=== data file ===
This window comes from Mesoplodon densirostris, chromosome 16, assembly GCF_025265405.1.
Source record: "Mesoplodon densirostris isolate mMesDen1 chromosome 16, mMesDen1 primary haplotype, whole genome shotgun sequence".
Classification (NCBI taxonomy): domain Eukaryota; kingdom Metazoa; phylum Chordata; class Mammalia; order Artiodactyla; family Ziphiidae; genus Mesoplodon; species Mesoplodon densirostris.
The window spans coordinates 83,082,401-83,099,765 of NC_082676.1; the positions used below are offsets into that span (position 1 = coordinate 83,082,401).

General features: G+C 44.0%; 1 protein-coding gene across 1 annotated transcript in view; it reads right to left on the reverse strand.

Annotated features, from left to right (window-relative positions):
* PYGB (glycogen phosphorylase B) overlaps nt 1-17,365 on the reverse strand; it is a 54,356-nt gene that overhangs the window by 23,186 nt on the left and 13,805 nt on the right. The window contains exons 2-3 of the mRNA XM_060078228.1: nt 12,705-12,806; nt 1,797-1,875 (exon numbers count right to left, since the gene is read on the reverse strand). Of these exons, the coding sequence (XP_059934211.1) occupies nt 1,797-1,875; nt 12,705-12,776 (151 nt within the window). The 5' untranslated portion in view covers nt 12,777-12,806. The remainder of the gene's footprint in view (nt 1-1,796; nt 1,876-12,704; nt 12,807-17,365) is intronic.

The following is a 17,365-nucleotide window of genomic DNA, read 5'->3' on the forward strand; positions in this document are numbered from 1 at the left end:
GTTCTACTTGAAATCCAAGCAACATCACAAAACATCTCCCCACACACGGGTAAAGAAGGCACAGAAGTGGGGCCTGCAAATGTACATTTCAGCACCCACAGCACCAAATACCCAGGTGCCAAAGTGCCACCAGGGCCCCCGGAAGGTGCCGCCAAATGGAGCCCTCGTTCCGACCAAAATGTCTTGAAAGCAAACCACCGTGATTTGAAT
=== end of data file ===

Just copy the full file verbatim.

This window comes from Mesoplodon densirostris, chromosome 16, assembly GCF_025265405.1.
Source record: "Mesoplodon densirostris isolate mMesDen1 chromosome 16, mMesDen1 primary haplotype, whole genome shotgun sequence".
Classification (NCBI taxonomy): domain Eukaryota; kingdom Metazoa; phylum Chordata; class Mammalia; order Artiodactyla; family Ziphiidae; genus Mesoplodon; species Mesoplodon densirostris.
The window spans coordinates 83,082,401-83,099,765 of NC_082676.1; the positions used below are offsets into that span (position 1 = coordinate 83,082,401).

General features: G+C 44.0%; 1 protein-coding gene across 1 annotated transcript in view; it reads right to left on the reverse strand.

Annotated features, from left to right (window-relative positions):
* PYGB (glycogen phosphorylase B) overlaps nt 1-17,365 on the reverse strand; it is a 54,356-nt gene that overhangs the window by 23,186 nt on the left and 13,805 nt on the right. The window contains exons 2-3 of the mRNA XM_060078228.1: nt 12,705-12,806; nt 1,797-1,875 (exon numbers count right to left, since the gene is read on the reverse strand). Of these exons, the coding sequence (XP_059934211.1) occupies nt 1,797-1,875; nt 12,705-12,776 (151 nt within the window). The 5' untranslated portion in view covers nt 12,777-12,806. The remainder of the gene's footprint in view (nt 1-1,796; nt 1,876-12,704; nt 12,807-17,365) is intronic.

The following is a 17,365-nucleotide window of genomic DNA, read 5'->3' on the forward strand; positions in this document are numbered from 1 at the left end:
GTTCTACTTGAAATCCAAGCAACATCACAAAACATCTCCCCACACACGGGTAAAGAAGGCACAGAAGTGGGGCCTGCAAATGTACATTTCAGCACCCACAGCACCAAATACCCAGGTGCCAAAGTGCCACCAGGGCCCCCGGAAGGTGCCGCCAAATGGAGCCCTCGTTCCGACCAAAATGTCTTGAAAGCAAACCACCGTGATTTGAAT